Under Grant’s instruction, I didn’t botch up my first-ever roll of film (which I still have), nor any roll of film I shot that summer. I fell in love with film, hard. Being in complete control over every step of the process never ceased to awe me, and I was hooked. I happily lugged the heavy Pentax gear up and down mountains, relished the thudding sound of the heavy shutter and voluntarily spent many late nights developing film and printing.

This said, I was still an awful photographer. I’m not sure that the ranch was able to use most of the pictures I produced for marketing purchases that first summer. But I sure did have fun.

In fact, I had so much fun that when I went to Mizzou that fall, I slammed the brakes on my aspirations of becoming a reporter, and instead worked my tail off to become a photojournalist.

And now here I am.

A photojournalist.

© 2013. This is a control panel from one of two Noritsu printers that was saved and mounted amid the 2007 digital conversion at Philmont News & Photo.

© 2013. These prints, dating from the early 1990s, were ones that Grant Kalivoda used to demonstrate color compensation for the Noritsu printers we used at Philmont News & Service before the 2007 digital conversion.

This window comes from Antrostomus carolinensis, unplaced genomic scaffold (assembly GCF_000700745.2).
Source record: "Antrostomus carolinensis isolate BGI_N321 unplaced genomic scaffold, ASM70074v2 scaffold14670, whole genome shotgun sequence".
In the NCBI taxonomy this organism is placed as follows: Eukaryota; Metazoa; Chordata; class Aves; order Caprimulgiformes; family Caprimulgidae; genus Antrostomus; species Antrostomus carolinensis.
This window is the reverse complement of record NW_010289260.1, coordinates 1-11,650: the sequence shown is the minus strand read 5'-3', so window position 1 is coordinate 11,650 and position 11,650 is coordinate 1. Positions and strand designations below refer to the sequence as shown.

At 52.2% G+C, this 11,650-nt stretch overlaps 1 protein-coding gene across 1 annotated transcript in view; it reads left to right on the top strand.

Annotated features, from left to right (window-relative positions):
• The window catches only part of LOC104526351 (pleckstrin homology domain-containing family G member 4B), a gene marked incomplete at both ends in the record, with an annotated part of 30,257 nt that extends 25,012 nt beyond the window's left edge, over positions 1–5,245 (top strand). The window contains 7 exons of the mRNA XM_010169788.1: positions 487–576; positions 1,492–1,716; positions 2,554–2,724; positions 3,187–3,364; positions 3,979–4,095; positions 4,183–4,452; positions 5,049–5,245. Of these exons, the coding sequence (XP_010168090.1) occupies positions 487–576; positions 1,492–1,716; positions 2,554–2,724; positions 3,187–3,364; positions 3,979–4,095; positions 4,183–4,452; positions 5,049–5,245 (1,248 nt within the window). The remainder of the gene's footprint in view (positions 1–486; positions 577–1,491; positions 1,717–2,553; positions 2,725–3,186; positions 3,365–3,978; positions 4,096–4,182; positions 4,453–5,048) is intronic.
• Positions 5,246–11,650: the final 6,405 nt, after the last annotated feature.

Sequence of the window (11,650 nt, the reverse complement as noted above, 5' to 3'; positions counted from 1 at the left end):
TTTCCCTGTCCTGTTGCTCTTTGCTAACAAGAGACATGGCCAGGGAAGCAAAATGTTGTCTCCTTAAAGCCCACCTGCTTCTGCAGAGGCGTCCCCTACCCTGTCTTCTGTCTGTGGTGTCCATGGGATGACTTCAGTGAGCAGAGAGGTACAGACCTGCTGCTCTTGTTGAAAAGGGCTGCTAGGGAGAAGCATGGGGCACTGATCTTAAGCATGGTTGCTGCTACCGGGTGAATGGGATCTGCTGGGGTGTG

I came back to Philmont for two more summers: In 2007, I was one of the only returning photographers from 2006 to help transition the department from film to digital, and in 2008, I headed the ranch’s weekly staff newsletter. Grant provided training during both those summers, albeit at a diminished frequency compared to 2006. Still, I loved seeing my old friend whenever he made the drive from Santa Fe, and was greatly reassured that he was only a phone call away.

When Jeff and I made Santa Fe our destination for our 2010 spring break road trip, I made sure we saw Grant. It only made sense to introduce two of the most important people in my life to each other, and of course it was great to see Grant again. We met up for green chile burgers at the now-defunct Bobcat Bite and ended the night at Grant’s house, where we ate ice cream and played dominoes.